Tax Deductions and Construction: What Can Be Written Off?

Construction companies often have to deal with large expenses, either for materials, tools, the use of vehicles or any potential business costs they may need to support without being able to charge their clients for them.

The good news is, in many cases, these can be written off, so that you'll pay a lot fewer taxes at the end of the fiscal year than you'd normally expect.

Partial and Complete Business-Related Expenses
The IRS will usually allow you to get deductions on ordinary and necessary expenses for the construction industry. Buying power tools, trucks or other equipment your employees will need to do their job is a good example of an ordinary expense that's common in the industry.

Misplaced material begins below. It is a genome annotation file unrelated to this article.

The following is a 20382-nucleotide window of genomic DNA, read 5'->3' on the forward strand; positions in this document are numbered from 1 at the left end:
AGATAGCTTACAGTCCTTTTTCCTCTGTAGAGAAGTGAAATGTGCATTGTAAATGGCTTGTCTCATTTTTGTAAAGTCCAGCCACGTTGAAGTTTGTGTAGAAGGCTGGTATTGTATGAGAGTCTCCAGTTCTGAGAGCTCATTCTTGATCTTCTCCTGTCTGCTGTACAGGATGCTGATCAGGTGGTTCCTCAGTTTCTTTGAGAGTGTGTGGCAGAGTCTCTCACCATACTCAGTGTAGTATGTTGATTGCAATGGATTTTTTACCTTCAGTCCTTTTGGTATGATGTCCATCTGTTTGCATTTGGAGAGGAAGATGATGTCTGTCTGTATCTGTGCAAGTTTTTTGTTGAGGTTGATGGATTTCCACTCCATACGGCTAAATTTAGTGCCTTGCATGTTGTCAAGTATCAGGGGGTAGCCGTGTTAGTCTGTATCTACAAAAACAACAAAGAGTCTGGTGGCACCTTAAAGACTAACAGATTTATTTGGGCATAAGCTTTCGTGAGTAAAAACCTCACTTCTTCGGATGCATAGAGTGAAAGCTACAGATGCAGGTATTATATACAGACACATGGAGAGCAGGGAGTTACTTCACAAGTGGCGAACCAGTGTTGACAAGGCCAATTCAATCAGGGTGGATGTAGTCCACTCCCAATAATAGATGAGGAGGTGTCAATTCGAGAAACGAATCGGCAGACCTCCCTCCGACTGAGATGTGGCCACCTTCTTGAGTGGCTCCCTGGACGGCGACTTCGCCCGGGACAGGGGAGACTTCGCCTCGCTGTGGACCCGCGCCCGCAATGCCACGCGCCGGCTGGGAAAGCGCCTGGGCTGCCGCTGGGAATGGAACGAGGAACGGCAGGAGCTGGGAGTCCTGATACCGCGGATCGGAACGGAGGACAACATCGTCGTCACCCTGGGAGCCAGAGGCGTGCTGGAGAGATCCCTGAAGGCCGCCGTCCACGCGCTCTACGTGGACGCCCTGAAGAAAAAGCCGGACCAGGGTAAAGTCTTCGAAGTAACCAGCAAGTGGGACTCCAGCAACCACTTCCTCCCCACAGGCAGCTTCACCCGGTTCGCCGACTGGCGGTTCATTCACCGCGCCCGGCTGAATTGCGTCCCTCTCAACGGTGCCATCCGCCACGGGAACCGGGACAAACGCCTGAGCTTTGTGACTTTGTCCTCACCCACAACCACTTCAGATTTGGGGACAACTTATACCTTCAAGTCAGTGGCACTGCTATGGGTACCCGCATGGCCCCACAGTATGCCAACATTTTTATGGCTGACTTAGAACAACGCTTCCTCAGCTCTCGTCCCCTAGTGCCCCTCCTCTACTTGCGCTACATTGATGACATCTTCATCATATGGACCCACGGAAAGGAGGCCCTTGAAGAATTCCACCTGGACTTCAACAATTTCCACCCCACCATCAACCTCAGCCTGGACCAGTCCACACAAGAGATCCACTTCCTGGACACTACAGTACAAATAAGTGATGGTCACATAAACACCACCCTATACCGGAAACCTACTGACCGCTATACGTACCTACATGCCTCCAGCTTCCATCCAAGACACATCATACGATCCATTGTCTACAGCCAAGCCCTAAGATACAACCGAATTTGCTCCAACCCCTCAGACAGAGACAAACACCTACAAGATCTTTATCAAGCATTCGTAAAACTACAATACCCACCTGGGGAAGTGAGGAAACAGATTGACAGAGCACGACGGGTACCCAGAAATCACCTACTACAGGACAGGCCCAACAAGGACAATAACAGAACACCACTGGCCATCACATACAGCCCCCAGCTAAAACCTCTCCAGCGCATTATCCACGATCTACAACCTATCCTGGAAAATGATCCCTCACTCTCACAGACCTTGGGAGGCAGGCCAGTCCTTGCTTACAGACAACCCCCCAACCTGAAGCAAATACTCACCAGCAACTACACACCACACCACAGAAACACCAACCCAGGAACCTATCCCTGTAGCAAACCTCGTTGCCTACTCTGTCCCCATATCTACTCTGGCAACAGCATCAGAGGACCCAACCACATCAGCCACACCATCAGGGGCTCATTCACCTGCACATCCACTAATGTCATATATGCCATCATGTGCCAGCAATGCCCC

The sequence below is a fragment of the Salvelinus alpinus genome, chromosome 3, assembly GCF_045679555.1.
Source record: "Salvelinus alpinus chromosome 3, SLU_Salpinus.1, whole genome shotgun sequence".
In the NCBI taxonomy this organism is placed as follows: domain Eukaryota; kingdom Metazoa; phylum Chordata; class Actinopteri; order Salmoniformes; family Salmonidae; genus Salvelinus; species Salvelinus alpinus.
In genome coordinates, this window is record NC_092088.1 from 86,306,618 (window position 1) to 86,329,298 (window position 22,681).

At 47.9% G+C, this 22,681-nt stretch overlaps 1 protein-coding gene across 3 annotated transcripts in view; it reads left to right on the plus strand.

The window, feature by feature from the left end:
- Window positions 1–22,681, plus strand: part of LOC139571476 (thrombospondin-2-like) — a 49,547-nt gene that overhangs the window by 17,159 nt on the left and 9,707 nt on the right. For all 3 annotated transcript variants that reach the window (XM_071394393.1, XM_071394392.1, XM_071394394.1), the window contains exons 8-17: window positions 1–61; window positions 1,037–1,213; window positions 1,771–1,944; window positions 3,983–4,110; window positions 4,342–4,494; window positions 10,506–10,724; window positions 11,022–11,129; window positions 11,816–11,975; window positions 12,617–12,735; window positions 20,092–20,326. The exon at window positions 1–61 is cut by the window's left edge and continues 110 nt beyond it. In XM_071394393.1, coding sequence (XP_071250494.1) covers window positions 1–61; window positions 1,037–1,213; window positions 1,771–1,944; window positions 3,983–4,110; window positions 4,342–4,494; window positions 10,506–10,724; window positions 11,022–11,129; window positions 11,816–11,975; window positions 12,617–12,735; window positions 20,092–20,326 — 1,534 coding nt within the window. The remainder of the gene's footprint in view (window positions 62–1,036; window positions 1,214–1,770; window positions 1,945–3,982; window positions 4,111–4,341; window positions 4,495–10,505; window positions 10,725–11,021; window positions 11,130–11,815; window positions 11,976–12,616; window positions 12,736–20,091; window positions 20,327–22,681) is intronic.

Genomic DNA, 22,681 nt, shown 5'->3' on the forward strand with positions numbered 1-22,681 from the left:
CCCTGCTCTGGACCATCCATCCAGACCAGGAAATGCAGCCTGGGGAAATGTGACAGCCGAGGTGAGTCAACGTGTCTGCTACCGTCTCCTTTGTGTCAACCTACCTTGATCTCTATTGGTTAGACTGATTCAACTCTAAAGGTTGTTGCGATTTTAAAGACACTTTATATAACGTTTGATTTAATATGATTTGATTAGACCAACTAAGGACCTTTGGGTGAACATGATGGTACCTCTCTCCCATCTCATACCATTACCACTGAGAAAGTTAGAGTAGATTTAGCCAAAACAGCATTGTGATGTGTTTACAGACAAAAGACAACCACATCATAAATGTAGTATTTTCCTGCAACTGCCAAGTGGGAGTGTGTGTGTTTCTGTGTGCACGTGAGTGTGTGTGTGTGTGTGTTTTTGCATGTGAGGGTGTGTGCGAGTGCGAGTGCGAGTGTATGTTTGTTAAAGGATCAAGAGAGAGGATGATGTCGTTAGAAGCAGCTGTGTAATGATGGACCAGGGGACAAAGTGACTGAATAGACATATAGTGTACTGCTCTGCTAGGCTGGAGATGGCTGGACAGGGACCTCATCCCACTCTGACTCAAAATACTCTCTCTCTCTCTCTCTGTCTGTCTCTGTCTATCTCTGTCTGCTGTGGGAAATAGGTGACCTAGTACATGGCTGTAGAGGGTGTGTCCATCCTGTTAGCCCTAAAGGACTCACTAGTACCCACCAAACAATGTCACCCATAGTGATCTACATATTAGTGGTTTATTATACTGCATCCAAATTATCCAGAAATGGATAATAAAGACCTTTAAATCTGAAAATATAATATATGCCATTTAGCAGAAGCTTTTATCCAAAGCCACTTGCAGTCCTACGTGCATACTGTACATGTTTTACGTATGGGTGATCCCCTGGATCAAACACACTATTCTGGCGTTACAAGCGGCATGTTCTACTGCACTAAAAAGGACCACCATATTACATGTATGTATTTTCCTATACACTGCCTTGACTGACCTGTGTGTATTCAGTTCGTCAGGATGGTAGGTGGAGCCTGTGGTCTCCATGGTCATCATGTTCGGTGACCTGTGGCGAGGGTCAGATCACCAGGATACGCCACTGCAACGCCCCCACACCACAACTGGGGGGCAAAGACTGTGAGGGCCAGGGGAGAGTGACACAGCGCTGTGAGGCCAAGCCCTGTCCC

Necessary expenses, on the other hand, have to do with additional costs that may not help you build a better home or a sturdier wall, but will provide your workers with indispensable advantages for running the operation safely and efficiently (for instance, the purchase of safety equipment).

Partial deductions can also apply to the use of personally supported services for business purposes. For instance, if you use your cell phone or a car to facilitate running your business, with careful recordkeeping, you can provide the IRS with the information on the amounts you've paid when using that particular item or service, and you will get a tax deduction on that amount.

Accounting for Depreciation
An important part of selecting deductible expenses has to do with depreciation. The concept of depreciation describes the rate at which the value of a specific item (such as a truck or an old construction tool) diminishes over time.

Aside from regular expenses like the purchase of power tools, the IRS will also allow for tax deductions calculated on the depreciation of business assets. Whether you own an old jackhammer or a vehicle you used 30 years ago when you started your business, you can get specific deductions on your aging item.